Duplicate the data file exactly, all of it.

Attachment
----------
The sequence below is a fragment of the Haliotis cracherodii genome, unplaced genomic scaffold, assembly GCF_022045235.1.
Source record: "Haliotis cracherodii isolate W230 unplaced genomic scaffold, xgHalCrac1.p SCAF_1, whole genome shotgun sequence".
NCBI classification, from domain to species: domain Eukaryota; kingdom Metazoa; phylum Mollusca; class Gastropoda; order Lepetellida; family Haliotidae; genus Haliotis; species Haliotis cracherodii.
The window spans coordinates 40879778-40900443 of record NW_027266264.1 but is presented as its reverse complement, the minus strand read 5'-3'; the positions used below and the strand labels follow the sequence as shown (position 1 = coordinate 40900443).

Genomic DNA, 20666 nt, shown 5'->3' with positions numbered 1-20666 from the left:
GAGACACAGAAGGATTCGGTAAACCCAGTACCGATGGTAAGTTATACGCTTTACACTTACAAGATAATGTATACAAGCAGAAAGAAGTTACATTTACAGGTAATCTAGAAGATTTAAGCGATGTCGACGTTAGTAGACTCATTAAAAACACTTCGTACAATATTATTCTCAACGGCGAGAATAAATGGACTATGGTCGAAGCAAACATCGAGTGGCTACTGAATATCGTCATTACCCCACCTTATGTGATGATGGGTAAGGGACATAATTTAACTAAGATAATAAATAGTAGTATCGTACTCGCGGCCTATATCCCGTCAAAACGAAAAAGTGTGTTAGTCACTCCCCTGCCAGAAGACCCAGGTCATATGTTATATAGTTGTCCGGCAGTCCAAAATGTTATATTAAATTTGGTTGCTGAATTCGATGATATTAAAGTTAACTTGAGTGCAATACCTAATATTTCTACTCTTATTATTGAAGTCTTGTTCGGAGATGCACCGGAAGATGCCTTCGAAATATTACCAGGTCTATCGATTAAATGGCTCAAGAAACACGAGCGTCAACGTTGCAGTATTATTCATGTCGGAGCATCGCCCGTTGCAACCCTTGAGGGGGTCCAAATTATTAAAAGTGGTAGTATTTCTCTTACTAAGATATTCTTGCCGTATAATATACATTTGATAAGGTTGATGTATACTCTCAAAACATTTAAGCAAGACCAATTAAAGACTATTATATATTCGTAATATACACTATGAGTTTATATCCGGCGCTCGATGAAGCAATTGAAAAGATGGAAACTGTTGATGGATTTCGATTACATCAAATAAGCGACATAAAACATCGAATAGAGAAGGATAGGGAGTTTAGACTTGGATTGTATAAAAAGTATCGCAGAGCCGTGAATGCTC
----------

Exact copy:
The sequence below is a fragment of the Haliotis cracherodii genome, unplaced genomic scaffold, assembly GCF_022045235.1.
Source record: "Haliotis cracherodii isolate W230 unplaced genomic scaffold, xgHalCrac1.p SCAF_1, whole genome shotgun sequence".
NCBI classification, from domain to species: domain Eukaryota; kingdom Metazoa; phylum Mollusca; class Gastropoda; order Lepetellida; family Haliotidae; genus Haliotis; species Haliotis cracherodii.
The window spans coordinates 40879778-40900443 of record NW_027266264.1 but is presented as its reverse complement, the minus strand read 5'-3'; the positions used below and the strand labels follow the sequence as shown (position 1 = coordinate 40900443).

Genomic DNA, 20666 nt, shown 5'->3' with positions numbered 1-20666 from the left:
GAGACACAGAAGGATTCGGTAAACCCAGTACCGATGGTAAGTTATACGCTTTACACTTACAAGATAATGTATACAAGCAGAAAGAAGTTACATTTACAGGTAATCTAGAAGATTTAAGCGATGTCGACGTTAGTAGACTCATTAAAAACACTTCGTACAATATTATTCTCAACGGCGAGAATAAATGGACTATGGTCGAAGCAAACATCGAGTGGCTACTGAATATCGTCATTACCCCACCTTATGTGATGATGGGTAAGGGACATAATTTAACTAAGATAATAAATAGTAGTATCGTACTCGCGGCCTATATCCCGTCAAAACGAAAAAGTGTGTTAGTCACTCCCCTGCCAGAAGACCCAGGTCATATGTTATATAGTTGTCCGGCAGTCCAAAATGTTATATTAAATTTGGTTGCTGAATTCGATGATATTAAAGTTAACTTGAGTGCAATACCTAATATTTCTACTCTTATTATTGAAGTCTTGTTCGGAGATGCACCGGAAGATGCCTTCGAAATATTACCAGGTCTATCGATTAAATGGCTCAAGAAACACGAGCGTCAACGTTGCAGTATTATTCATGTCGGAGCATCGCCCGTTGCAACCCTTGAGGGGGTCCAAATTATTAAAAGTGGTAGTATTTCTCTTACTAAGATATTCTTGCCGTATAATATACATTTGATAAGGTTGATGTATACTCTCAAAACATTTAAGCAAGACCAATTAAAGACTATTATATATTCGTAATATACACTATGAGTTTATATCCGGCGCTCGATGAAGCAATTGAAAAGATGGAAACTGTTGATGGATTTCGATTACATCAAATAAGCGACATAAAACATCGAATAGAGAAGGATAGGGAGTTTAGACTTGGATTGTATAAAAAGTATCGCAGAGCCGTGAATGCTC